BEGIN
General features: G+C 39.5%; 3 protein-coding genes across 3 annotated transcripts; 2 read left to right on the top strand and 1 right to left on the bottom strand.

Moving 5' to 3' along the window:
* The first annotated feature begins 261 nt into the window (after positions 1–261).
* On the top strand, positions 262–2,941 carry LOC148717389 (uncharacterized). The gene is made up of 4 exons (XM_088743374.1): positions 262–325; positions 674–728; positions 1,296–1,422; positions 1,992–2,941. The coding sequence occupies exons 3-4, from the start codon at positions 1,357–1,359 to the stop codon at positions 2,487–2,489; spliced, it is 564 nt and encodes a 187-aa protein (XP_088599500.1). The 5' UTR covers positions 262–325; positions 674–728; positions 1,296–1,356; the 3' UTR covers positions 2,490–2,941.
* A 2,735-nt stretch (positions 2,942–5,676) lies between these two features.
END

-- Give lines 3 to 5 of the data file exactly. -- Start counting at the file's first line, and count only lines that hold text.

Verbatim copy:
* The first annotated feature begins 261 nt into the window (after positions 1–261).
* On the top strand, positions 262–2,941 carry LOC148717389 (uncharacterized). The gene is made up of 4 exons (XM_088743374.1): positions 262–325; positions 674–728; positions 1,296–1,422; positions 1,992–2,941. The coding sequence occupies exons 3-4, from the start codon at positions 1,357–1,359 to the stop codon at positions 2,487–2,489; spliced, it is 564 nt and encodes a 187-aa protein (XP_088599500.1). The 5' UTR covers positions 262–325; positions 674–728; positions 1,296–1,356; the 3' UTR covers positions 2,490–2,941.
* A 2,735-nt stretch (positions 2,942–5,676) lies between these two features.